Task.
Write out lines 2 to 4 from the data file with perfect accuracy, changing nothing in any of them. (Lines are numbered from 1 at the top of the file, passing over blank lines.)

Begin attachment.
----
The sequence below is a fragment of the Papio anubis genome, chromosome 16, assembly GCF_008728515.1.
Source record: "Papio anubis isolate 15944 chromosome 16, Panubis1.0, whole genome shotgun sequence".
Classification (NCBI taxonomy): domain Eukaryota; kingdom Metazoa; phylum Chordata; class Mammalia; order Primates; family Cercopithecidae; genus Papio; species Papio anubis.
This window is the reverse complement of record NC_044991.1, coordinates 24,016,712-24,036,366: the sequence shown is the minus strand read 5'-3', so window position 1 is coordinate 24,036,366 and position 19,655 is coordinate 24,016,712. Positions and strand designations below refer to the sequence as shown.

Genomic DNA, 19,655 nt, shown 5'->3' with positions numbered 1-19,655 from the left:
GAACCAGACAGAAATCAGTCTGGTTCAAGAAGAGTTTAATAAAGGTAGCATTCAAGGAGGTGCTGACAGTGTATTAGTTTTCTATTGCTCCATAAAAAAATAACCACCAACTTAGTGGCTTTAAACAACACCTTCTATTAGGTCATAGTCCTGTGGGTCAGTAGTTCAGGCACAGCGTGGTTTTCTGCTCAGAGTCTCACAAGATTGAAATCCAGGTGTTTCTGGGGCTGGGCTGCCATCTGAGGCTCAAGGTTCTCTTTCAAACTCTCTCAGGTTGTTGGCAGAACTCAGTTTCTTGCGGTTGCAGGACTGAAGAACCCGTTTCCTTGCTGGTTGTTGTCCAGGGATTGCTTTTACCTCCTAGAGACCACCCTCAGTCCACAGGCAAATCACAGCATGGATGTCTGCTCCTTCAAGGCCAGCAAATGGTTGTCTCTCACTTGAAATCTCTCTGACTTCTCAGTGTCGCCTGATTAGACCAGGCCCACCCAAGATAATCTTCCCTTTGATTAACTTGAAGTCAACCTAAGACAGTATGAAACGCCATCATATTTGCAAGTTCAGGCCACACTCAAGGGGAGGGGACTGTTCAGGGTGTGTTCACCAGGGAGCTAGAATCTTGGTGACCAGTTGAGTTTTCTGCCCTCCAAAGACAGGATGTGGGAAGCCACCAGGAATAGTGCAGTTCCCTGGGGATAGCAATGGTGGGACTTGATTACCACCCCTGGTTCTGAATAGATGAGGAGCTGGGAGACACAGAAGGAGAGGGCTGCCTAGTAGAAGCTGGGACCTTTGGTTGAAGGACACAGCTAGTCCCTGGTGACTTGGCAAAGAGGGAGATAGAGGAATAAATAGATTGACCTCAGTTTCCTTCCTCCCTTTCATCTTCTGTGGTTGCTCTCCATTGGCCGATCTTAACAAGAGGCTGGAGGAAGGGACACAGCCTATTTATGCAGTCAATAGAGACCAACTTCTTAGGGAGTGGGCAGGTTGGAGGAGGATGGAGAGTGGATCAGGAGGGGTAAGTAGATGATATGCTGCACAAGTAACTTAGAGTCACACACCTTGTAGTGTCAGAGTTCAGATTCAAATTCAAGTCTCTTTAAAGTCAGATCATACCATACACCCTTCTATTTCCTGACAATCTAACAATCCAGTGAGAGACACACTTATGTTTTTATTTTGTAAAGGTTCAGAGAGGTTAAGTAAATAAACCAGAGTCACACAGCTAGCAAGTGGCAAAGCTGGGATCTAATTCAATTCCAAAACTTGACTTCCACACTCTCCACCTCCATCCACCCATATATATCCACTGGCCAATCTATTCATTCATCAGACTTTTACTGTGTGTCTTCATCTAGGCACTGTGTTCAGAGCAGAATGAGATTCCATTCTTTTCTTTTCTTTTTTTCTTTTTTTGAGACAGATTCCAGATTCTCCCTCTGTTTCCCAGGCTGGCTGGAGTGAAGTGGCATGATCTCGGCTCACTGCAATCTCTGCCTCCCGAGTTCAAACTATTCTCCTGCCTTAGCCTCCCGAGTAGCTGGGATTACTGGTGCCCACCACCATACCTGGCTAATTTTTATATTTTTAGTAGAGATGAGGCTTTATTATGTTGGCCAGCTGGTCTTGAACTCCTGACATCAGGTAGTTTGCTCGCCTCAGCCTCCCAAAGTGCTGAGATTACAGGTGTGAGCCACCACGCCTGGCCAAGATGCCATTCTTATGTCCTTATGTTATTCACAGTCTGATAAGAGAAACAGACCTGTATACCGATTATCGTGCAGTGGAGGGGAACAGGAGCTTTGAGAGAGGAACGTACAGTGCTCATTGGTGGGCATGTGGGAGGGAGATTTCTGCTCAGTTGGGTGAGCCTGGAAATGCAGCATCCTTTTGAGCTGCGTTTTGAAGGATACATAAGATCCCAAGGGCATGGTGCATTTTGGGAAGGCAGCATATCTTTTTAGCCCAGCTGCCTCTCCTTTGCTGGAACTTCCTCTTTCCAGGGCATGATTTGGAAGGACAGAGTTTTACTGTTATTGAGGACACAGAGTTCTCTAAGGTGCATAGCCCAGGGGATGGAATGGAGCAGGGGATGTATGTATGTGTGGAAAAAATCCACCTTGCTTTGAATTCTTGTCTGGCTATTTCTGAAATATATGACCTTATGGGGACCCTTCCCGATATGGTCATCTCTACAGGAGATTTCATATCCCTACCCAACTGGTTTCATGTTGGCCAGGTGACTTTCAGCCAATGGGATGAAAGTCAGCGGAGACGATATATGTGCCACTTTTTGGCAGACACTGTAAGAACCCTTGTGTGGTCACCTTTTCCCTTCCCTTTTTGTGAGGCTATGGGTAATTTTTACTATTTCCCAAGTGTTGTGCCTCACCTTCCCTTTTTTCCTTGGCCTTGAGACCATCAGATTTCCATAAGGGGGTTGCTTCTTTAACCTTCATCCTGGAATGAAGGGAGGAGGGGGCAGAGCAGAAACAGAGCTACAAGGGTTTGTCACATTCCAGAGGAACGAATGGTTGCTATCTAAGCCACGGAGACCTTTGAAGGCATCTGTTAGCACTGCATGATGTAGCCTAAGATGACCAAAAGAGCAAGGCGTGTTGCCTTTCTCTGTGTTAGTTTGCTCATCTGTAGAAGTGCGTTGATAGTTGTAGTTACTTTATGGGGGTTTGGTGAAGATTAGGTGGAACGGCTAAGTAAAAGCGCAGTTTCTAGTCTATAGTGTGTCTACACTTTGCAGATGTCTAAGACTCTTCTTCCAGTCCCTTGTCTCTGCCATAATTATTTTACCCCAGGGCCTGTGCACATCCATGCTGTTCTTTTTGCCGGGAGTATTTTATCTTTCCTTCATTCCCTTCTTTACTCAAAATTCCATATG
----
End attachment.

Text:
Source record: "Papio anubis isolate 15944 chromosome 16, Panubis1.0, whole genome shotgun sequence".
Classification (NCBI taxonomy): domain Eukaryota; kingdom Metazoa; phylum Chordata; class Mammalia; order Primates; family Cercopithecidae; genus Papio; species Papio anubis.
This window is the reverse complement of record NC_044991.1, coordinates 24,016,712-24,036,366: the sequence shown is the minus strand read 5'-3', so window position 1 is coordinate 24,036,366 and position 19,655 is coordinate 24,016,712. Positions and strand designations below refer to the sequence as shown.